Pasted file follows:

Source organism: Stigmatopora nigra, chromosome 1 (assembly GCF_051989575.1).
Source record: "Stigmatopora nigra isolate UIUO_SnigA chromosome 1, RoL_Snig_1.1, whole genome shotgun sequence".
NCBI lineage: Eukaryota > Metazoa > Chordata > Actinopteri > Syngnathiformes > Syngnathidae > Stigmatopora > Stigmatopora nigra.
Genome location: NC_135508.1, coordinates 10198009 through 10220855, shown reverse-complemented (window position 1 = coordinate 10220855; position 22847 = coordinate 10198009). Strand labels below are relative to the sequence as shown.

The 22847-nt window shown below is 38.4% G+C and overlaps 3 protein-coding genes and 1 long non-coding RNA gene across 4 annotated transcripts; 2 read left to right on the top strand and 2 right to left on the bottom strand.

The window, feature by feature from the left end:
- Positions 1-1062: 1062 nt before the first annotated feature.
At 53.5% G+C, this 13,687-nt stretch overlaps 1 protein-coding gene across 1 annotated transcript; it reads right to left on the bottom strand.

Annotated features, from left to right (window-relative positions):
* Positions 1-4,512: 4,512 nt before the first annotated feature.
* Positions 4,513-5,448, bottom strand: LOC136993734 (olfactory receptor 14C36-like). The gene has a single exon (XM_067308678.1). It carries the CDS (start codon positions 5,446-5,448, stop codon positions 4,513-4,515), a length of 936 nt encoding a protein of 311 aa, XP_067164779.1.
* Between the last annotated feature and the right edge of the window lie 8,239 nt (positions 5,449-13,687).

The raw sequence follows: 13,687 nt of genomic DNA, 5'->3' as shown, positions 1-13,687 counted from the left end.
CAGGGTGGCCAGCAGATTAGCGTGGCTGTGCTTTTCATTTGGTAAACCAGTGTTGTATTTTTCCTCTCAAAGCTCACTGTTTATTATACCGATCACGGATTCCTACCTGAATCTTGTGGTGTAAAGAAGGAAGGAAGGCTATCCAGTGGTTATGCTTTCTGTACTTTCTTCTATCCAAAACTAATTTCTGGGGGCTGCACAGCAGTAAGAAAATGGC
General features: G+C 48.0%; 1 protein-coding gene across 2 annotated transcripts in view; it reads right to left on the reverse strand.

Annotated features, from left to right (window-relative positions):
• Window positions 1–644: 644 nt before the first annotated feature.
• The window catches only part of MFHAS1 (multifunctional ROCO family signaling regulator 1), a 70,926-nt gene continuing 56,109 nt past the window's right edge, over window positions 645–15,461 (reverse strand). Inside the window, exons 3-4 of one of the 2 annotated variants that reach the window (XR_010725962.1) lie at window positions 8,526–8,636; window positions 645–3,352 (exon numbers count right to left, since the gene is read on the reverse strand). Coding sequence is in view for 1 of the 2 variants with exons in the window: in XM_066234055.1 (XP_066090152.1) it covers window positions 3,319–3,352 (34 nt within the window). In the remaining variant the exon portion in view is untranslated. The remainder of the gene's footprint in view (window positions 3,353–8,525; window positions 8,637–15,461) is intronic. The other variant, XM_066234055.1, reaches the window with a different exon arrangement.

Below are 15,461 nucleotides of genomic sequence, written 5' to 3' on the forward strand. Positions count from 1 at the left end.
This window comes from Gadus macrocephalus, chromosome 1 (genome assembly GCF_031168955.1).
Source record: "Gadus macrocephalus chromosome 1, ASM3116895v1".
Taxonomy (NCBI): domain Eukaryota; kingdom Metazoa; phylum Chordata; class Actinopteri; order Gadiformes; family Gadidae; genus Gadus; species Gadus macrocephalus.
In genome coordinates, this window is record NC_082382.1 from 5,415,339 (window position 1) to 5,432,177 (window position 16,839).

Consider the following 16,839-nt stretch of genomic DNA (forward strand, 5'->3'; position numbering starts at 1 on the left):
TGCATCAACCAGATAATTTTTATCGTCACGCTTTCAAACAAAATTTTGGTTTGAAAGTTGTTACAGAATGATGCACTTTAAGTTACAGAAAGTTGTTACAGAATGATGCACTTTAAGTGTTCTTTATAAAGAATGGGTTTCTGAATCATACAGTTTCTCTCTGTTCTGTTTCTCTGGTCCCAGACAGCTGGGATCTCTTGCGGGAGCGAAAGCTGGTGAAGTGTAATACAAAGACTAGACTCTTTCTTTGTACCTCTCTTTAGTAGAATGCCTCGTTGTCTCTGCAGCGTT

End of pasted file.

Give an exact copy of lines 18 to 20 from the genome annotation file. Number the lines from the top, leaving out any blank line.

• The window catches only part of MFHAS1 (multifunctional ROCO family signaling regulator 1), a 70,926-nt gene continuing 56,109 nt past the window's right edge, over window positions 645–15,461 (reverse strand). Inside the window, exons 3-4 of one of the 2 annotated variants that reach the window (XR_010725962.1) lie at window positions 8,526–8,636; window positions 645–3,352 (exon numbers count right to left, since the gene is read on the reverse strand). Coding sequence is in view for 1 of the 2 variants with exons in the window: in XM_066234055.1 (XP_066090152.1) it covers window positions 3,319–3,352 (34 nt within the window). In the remaining variant the exon portion in view is untranslated. The remainder of the gene's footprint in view (window positions 3,353–8,525; window positions 8,637–15,461) is intronic. The other variant, XM_066234055.1, reaches the window with a different exon arrangement.

Below are 15,461 nucleotides of genomic sequence, written 5' to 3' on the forward strand. Positions count from 1 at the left end.
This window comes from Gadus macrocephalus, chromosome 1 (genome assembly GCF_031168955.1).